The Rotary Club of Columbia has the distinction of being one of only two clubs in Missouri to provide a Rotary International President. After serving as Club Secretary, charter member Robert E. Lee Hill served as Club President in 1925-26, as District Governor in 1927-28, and as Rotary International President in 1934-­35. Hill went on to serve as a trustee of the Rotary Foundation 1935-1940. In addition to Hill, club members Frank Rollins, Lewis Shelburn, John Rufi, Patterson Bain and Charles Proctor have served as District Governors.

None of the original charter members are still in the club, but the current membership includes a son and grandson of charter member C.W. Digges, all three of whom have served as Club President at intervals of about 30 years since 1926. For years Sidney B. Neate, now deceased, was the longest serving member, having joined in 1934. Stanley Ginn, who joined in 1935, is now the member with the longest service.

Until his death on March 1, 1999 at age 94, Tom Botts was the club's oldest member. "Coach," as he was affectionately called because of his tenure as MU track coach from 1946 to 1972, served as Club Secretary for 13 years during the 1970s and 1980s, succeeding Patterson Bain. In recognition of Coach's many years of outstanding service to the club, the community, and the University, he was given a special award by the Board of Directors in 1985, and the Tom Botts Award was created. Since that time outstanding service by club members has been recognized by this award.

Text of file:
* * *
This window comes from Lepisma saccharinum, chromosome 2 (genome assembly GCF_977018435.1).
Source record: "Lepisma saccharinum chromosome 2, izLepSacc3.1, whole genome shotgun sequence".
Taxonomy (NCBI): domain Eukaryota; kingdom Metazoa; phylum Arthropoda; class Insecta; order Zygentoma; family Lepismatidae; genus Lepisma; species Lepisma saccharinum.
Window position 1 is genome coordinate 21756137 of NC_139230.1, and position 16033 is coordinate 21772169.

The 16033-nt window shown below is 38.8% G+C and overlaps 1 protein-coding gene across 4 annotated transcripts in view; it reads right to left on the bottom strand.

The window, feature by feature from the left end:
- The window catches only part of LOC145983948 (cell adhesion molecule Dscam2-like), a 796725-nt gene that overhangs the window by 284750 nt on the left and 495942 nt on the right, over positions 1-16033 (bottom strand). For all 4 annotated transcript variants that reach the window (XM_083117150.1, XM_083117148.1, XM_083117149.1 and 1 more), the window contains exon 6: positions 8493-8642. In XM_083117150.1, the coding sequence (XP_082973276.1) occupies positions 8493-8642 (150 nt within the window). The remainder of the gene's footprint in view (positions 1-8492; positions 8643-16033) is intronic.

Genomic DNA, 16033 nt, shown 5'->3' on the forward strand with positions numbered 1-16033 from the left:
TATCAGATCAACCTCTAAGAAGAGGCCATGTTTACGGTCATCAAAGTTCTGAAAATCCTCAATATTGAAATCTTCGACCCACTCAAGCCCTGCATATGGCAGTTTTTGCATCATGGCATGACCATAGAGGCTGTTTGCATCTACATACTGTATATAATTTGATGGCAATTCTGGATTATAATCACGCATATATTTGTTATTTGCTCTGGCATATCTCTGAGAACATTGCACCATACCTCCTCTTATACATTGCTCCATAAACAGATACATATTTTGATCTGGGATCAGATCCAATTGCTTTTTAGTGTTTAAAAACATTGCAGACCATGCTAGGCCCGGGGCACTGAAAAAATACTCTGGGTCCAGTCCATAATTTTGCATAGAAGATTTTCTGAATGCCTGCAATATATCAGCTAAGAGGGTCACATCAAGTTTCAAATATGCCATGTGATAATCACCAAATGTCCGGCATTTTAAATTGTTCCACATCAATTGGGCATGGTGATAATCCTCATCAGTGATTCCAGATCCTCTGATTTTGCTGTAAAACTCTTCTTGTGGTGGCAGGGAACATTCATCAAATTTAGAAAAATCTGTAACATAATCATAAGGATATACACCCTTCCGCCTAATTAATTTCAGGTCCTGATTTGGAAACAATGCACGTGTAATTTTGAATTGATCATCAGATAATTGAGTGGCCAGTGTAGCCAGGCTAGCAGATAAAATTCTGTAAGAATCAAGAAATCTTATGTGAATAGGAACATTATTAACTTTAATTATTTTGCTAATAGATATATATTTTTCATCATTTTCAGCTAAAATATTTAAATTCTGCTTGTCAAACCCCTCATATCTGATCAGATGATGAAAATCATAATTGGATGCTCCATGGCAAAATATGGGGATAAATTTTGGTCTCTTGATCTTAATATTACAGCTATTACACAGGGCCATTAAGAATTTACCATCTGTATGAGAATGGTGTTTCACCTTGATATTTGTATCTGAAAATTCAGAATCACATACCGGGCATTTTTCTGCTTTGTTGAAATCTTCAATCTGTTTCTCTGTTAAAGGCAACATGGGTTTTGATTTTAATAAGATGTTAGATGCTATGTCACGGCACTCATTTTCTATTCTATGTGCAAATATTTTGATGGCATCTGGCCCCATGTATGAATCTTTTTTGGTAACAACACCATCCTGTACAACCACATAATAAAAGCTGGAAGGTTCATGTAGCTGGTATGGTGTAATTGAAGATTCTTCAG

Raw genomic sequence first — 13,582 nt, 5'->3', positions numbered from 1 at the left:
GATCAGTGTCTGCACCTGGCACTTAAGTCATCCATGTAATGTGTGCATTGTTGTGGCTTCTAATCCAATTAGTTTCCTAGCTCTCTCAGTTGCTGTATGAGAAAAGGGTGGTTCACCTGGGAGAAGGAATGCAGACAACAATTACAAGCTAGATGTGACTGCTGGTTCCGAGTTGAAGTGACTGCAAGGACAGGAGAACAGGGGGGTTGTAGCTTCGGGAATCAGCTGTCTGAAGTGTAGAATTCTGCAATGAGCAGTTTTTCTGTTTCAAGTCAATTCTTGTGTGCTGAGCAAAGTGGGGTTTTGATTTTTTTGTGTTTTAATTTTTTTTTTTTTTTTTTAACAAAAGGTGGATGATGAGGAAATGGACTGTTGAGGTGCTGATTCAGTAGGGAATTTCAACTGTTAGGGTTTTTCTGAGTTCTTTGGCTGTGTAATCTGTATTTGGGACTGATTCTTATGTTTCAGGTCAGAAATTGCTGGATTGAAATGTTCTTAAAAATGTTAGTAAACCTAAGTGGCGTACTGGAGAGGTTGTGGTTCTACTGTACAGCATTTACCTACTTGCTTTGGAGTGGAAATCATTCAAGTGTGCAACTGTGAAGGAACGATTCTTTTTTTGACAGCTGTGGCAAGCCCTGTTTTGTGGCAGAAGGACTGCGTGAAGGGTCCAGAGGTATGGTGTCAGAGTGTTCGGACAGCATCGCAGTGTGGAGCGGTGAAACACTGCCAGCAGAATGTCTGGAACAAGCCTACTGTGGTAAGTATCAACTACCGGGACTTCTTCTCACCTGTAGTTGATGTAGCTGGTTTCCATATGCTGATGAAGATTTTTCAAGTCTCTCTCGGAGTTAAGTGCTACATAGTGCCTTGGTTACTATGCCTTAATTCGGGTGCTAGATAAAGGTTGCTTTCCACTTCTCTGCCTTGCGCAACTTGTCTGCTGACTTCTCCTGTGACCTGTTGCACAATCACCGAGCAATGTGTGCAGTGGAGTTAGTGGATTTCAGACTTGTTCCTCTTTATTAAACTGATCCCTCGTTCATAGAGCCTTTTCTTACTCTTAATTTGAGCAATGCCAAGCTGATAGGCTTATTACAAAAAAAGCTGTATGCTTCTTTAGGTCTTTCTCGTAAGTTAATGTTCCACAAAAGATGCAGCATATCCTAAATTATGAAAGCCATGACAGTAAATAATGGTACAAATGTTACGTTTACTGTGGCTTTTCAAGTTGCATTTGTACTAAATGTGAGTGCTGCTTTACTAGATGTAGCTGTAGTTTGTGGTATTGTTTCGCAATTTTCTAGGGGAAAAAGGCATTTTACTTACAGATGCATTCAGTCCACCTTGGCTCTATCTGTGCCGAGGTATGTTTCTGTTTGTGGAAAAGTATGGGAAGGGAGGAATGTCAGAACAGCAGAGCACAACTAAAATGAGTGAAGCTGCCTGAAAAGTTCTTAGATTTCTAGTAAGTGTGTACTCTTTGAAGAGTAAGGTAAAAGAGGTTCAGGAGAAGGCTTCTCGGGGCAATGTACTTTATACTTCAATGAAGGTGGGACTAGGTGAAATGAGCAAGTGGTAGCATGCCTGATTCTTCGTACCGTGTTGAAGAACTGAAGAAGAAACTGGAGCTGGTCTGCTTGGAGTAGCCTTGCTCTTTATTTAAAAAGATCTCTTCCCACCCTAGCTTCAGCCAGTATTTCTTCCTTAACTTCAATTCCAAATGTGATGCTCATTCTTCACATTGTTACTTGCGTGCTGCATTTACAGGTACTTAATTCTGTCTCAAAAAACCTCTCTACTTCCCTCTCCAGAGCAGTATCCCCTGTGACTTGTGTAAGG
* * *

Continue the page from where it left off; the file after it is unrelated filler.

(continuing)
After the Constitution of Rotary International was amended to allow women members, the Rotary Club of Columbia was among the first to admit women. In 1987, Patsy Sampson, at that time President of Stephens College, was the first woman member, and she has been joined by many others since. Seventy-nine men have served as Club President, but 1999-2000 marked the tenure of the club's first woman President, Dee Corn, Head of the Columbia Independent School and former Principal of Hickman High School.